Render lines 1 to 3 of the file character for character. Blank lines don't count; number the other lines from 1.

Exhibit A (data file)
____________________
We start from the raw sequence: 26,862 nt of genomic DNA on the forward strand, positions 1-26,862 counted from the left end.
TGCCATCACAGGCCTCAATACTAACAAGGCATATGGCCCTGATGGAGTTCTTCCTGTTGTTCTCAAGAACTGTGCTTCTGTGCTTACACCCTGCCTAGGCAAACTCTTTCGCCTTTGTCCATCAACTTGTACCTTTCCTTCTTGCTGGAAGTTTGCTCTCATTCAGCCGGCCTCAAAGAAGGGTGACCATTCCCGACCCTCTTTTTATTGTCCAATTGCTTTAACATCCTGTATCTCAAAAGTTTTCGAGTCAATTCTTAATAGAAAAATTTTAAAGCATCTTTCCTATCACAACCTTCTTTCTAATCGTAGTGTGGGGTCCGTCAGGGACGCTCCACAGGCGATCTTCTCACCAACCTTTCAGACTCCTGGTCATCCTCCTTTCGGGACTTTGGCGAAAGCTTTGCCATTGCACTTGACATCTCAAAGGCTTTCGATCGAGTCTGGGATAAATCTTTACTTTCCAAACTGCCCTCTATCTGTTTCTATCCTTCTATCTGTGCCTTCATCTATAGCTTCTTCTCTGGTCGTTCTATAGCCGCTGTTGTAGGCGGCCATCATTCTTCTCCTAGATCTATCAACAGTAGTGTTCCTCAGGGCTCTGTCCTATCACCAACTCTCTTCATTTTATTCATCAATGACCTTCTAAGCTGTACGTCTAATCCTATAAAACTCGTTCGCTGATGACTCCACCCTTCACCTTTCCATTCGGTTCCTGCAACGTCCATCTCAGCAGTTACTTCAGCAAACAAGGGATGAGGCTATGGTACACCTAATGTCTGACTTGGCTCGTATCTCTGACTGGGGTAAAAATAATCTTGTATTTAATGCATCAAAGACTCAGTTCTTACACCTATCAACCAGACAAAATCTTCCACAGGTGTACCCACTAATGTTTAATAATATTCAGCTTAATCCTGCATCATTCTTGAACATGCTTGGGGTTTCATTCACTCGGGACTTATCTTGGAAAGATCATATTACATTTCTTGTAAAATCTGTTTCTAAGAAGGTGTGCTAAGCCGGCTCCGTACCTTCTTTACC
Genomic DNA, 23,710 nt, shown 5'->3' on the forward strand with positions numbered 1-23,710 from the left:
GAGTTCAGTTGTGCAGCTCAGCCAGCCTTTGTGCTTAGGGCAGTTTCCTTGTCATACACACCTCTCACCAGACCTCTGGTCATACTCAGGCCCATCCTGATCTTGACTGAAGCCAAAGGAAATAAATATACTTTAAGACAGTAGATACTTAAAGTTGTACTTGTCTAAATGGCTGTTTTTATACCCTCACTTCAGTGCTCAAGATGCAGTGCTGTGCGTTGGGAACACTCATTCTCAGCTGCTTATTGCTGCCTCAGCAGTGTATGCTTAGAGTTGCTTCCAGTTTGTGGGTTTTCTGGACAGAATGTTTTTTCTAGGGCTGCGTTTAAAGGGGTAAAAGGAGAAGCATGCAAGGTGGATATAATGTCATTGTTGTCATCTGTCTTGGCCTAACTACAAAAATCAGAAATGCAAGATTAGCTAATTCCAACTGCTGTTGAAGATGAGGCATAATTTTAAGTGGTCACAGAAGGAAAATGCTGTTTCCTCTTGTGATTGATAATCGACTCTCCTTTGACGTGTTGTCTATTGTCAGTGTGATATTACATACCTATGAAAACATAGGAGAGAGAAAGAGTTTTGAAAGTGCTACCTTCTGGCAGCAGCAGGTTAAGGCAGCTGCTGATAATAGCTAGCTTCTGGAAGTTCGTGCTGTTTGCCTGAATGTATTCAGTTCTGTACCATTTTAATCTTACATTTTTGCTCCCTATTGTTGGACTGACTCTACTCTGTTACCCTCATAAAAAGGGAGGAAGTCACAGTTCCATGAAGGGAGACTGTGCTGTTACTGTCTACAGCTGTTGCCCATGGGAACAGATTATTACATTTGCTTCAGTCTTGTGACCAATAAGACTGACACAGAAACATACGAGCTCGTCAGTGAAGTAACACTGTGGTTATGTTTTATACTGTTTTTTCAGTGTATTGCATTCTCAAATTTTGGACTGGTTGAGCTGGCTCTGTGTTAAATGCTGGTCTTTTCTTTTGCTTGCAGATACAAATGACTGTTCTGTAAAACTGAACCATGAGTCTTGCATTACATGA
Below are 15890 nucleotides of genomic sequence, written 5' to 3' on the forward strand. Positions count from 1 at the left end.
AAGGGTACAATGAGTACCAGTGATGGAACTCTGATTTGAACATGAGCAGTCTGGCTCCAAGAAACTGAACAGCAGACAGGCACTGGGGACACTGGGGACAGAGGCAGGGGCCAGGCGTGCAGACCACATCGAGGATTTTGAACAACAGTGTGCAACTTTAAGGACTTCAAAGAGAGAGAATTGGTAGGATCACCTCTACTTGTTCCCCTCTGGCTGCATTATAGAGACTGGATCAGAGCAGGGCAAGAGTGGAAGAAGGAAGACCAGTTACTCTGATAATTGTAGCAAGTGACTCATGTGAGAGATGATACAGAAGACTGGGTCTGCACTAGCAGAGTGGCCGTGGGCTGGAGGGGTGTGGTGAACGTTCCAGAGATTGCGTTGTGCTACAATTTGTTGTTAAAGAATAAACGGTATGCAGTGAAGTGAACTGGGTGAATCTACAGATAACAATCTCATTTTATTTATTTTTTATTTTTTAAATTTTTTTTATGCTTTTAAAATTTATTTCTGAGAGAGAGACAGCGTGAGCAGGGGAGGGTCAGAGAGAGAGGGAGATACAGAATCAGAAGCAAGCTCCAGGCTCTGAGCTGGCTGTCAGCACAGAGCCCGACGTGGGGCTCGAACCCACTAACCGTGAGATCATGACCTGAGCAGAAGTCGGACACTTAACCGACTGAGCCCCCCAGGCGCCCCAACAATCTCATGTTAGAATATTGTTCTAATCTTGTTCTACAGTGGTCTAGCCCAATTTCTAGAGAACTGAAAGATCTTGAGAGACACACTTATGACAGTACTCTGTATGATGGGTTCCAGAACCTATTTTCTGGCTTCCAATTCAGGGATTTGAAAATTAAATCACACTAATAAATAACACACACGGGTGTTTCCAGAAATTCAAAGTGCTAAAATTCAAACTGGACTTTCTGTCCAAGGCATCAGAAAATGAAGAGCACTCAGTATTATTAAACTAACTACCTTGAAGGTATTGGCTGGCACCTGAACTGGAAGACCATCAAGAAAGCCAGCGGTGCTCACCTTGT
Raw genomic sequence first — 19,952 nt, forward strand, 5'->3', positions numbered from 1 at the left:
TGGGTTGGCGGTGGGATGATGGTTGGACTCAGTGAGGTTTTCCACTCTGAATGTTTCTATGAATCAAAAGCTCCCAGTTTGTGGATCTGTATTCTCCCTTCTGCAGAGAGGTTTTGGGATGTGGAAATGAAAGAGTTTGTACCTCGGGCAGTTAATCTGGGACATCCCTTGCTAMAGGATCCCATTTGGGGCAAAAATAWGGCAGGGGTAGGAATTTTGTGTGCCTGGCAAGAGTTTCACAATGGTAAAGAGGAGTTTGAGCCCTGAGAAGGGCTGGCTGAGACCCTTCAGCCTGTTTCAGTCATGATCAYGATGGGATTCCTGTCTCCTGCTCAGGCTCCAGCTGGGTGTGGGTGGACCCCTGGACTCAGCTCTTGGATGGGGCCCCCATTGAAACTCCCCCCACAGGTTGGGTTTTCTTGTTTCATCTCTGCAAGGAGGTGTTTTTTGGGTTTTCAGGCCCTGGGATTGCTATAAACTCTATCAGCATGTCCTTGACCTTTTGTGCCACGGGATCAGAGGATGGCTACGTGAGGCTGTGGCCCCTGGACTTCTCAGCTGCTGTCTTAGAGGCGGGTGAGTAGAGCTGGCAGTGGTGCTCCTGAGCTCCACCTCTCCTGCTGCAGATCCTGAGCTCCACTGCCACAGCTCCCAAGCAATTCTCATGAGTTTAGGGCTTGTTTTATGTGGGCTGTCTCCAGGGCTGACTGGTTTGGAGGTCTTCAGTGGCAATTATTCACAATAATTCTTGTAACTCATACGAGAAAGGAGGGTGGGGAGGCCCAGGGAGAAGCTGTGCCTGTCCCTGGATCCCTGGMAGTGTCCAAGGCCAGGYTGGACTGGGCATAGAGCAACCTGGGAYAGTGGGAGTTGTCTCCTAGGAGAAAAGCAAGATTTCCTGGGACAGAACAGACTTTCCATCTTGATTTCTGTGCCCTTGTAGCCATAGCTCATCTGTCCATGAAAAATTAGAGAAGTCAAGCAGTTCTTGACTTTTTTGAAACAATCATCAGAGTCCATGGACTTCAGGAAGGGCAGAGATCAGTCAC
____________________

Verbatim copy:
We start from the raw sequence: 26,862 nt of genomic DNA on the forward strand, positions 1-26,862 counted from the left end.
TGCCATCACAGGCCTCAATACTAACAAGGCATATGGCCCTGATGGAGTTCTTCCTGTTGTTCTCAAGAACTGTGCTTCTGTGCTTACACCCTGCCTAGGCAAACTCTTTCGCCTTTGTCCATCAACTTGTACCTTTCCTTCTTGCTGGAAGTTTGCTCTCATTCAGCCGGCCTCAAAGAAGGGTGACCATTCCCGACCCTCTTTTTATTGTCCAATTGCTTTAACATCCTGTATCTCAAAAGTTTTCGAGTCAATTCTTAATAGAAAAATTTTAAAGCATCTTTCCTATCACAACCTTCTTTCTAATCGTAGTGTGGGGTCCGTCAGGGACGCTCCACAGGCGATCTTCTCACCAACCTTTCAGACTCCTGGTCATCCTCCTTTCGGGACTTTGGCGAAAGCTTTGCCATTGCACTTGACATCTCAAAGGCTTTCGATCGAGTCTGGGATAAATCTTTACTTTCCAAACTGCCCTCTATCTGTTTCTATCCTTCTATCTGTGCCTTCATCTATAGCTTCTTCTCTGGTCGTTCTATAGCCGCTGTTGTAGGCGGCCATCATTCTTCTCCTAGATCTATCAACAGTAGTGTTCCTCAGGGCTCTGTCCTATCACCAACTCTCTTCATTTTATTCATCAATGACCTTCTAAGCTGTACGTCTAATCCTATAAAACTCGTTCGCTGATGACTCCACCCTTCACCTTTCCATTCGGTTCCTGCAACGTCCATCTCAGCAGTTACTTCAGCAAACAAGGGATGAGGCTATGGTACACCTAATGTCTGACTTGGCTCGTATCTCTGACTGGGGTAAAAATAATCTTGTATTTAATGCATCAAAGACTCAGTTCTTACACCTATCAACCAGACAAAATCTTCCACAGGTGTACCCACTAATGTTTAATAATATTCAGCTTAATCCTGCATCATTCTTGAACATGCTTGGGGTTTCATTCACTCGGGACTTATCTTGGAAAGATCATATTACATTTCTTGTAAAATCTGTTTCTAAGAAGGTGTGCTAAGCCGGCTCCGTACCTTCTTTACC
Genomic DNA, 23,710 nt, shown 5'->3' on the forward strand with positions numbered 1-23,710 from the left: